It *is* the culture though. Not so much that Dutch people are in love with cycling, but that they are willing to pay much, much more for infrastructure than any country (other than maybe Denmark). And cycling is accepted as a normal part of society. Other countries in Europe have focused more on walking and transit while neglecting investments and promotion of bicycle transportation.

I go to school in Davis, which maintains a relatively high cycling rate with students who might never bike after they leave. It's true both that biking is convenient and that driving through campus is darn near impossible.

I completely agree with you that safe bicycle infrastructure is important and the paths in the Netherlands are amazing. But the only way that cycling is a better alternative than driving is if driving is expensive, whether that be due to traffic, disconnected streets, high taxes, or expensive or difficult-to-find parking.

goosoid said...

David H, you said above - "I think it's rather sad to see someone young and fit riding an e-bike" - why is that? Do you see an ebike as "cheating"?

I am 39 and very fit and healthy living in Auckland. I ride an ebike all the time. As you know Auckland is a hilly city and the ebike just takes the hills out of it and makes cycling very pleasant. I arrive, sometimes in my suit at business meetings, fresh and sweat free.

Why do you see ebikes as something only for the elderly and infirm? Isn't it positive to have anyone on a bike rather than in a car>

David Hembrow said...

Naor: Actually, many countries pay a lot for their infrastructure and even here in the Netherlands cycling infrastructure is not expensive compared with other types of infrastructure (motorways, airports, railway lines, ports etc.)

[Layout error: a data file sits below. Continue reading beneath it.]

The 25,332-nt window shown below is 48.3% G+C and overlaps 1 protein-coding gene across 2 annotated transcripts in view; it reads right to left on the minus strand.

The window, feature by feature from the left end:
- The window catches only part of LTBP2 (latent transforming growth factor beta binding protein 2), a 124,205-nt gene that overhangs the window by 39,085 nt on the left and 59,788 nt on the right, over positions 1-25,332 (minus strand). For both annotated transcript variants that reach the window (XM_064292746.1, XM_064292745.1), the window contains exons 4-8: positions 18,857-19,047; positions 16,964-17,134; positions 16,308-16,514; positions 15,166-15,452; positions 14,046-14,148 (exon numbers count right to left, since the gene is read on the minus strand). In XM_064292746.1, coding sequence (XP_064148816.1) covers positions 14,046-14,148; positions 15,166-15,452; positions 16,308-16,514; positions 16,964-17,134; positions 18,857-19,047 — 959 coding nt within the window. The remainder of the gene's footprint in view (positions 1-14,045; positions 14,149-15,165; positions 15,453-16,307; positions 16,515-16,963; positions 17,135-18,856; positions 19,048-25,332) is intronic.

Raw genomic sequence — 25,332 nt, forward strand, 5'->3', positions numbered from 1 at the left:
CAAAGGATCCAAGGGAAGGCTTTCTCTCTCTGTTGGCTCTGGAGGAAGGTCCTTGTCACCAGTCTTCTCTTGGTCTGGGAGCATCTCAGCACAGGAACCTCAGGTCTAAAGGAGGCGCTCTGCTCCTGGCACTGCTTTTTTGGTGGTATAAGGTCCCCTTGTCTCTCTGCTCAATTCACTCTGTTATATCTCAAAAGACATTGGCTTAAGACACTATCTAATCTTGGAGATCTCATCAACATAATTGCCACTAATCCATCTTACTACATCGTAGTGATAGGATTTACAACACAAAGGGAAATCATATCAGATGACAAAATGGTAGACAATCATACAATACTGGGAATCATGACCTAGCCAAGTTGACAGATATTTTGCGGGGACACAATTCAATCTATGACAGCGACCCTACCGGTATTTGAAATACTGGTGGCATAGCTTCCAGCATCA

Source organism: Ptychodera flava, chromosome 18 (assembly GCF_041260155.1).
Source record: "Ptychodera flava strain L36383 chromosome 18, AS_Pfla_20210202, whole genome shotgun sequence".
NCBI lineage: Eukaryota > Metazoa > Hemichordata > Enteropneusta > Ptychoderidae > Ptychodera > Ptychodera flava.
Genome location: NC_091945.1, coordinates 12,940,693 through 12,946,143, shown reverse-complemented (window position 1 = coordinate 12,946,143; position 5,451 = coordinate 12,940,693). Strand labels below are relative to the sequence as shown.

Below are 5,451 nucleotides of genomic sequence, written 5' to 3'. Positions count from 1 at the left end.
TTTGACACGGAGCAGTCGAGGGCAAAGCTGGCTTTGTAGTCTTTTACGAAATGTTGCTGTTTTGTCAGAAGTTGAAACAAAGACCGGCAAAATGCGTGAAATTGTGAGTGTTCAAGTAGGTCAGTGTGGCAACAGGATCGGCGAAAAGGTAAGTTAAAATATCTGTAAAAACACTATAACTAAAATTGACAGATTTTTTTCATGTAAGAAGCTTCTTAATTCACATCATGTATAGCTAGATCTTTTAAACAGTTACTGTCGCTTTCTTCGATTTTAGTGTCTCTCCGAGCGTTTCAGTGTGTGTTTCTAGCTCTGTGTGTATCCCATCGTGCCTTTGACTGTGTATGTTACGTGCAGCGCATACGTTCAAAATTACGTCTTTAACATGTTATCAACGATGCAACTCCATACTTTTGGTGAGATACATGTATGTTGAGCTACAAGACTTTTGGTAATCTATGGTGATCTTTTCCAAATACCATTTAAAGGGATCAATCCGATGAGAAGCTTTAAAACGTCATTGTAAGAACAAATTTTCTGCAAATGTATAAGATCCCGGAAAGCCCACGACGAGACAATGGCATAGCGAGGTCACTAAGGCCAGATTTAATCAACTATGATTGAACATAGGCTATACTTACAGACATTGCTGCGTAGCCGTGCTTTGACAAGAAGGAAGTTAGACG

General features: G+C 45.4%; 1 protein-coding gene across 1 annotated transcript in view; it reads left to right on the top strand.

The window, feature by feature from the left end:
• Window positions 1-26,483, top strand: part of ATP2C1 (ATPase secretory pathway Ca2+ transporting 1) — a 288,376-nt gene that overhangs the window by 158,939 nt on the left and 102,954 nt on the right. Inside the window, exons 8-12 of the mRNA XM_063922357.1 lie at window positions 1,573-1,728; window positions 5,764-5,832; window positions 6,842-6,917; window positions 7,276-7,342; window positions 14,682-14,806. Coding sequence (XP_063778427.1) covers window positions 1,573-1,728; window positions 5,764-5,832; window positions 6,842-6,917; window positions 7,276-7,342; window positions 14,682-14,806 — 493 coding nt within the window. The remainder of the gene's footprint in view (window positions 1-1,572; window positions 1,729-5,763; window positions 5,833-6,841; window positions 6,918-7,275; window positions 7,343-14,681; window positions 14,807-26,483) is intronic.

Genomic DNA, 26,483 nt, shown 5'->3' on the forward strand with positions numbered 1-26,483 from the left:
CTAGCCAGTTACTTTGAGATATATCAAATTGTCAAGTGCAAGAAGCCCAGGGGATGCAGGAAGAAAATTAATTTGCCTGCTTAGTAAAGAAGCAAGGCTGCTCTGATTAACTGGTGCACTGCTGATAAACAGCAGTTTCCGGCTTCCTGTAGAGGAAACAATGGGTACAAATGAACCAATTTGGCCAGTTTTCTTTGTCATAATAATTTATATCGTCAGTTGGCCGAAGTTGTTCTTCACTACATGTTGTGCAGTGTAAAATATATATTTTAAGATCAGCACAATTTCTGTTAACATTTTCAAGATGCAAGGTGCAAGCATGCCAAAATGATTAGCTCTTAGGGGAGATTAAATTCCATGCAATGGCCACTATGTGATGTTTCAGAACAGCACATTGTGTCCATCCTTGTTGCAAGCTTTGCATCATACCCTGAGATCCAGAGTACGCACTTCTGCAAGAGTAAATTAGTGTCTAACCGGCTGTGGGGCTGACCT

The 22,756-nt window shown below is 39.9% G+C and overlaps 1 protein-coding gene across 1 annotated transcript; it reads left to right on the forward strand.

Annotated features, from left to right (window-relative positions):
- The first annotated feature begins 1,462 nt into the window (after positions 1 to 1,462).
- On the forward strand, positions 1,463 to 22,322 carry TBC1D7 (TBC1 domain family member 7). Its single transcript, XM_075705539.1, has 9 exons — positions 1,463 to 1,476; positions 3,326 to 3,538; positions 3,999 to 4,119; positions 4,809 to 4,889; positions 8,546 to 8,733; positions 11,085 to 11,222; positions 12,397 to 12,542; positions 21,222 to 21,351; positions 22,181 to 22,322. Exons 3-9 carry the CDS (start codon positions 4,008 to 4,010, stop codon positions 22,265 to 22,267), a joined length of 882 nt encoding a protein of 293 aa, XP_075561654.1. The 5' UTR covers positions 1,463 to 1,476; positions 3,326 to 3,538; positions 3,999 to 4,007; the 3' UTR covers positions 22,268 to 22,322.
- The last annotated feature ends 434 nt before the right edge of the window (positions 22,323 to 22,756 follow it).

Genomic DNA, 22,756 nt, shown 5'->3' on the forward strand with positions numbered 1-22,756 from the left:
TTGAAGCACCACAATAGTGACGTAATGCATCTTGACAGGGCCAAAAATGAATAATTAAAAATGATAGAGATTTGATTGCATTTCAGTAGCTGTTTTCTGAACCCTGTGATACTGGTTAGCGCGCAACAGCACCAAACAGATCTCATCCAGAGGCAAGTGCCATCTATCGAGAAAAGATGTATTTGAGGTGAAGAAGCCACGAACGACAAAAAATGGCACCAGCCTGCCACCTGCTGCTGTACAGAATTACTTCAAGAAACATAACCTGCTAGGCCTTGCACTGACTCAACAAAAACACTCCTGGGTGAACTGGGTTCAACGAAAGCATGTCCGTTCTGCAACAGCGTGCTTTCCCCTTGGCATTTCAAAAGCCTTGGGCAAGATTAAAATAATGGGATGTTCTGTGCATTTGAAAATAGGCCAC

It is the extensive network of quite ordinary (by Dutch standards) infrastructure which is most important, not the exceptional parts.

Your comments about Davis are interesting. It's a unique place in the USA.

However, I absolutely don't agree at all that "the only way that cycling is a better alternative than driving is if driving is expensive". It's a mistake to see cycling as nothing but an inferior form of driving because cycling really does attract people. In countries other than the Netherlands, where it's not safe to ride a bike from home, millions of people tie bikes to the back of their cars in order to take them to some place where they can ride safely. This is a demonstration of suppressed demand for cycling. Make it possible for people to ride in such agreeable conditions from their own doorstep and they will do so. That is what the Netherlands demonstrates.

Note that I don't expect everyone to make all their journeys by bike. That would be impossible without outlawing other means of transport. However, a significant proportion (i.e. just over a quarter in the Netherlands) can be made willingly by bike, by people who mostly own cars and also have that possibility.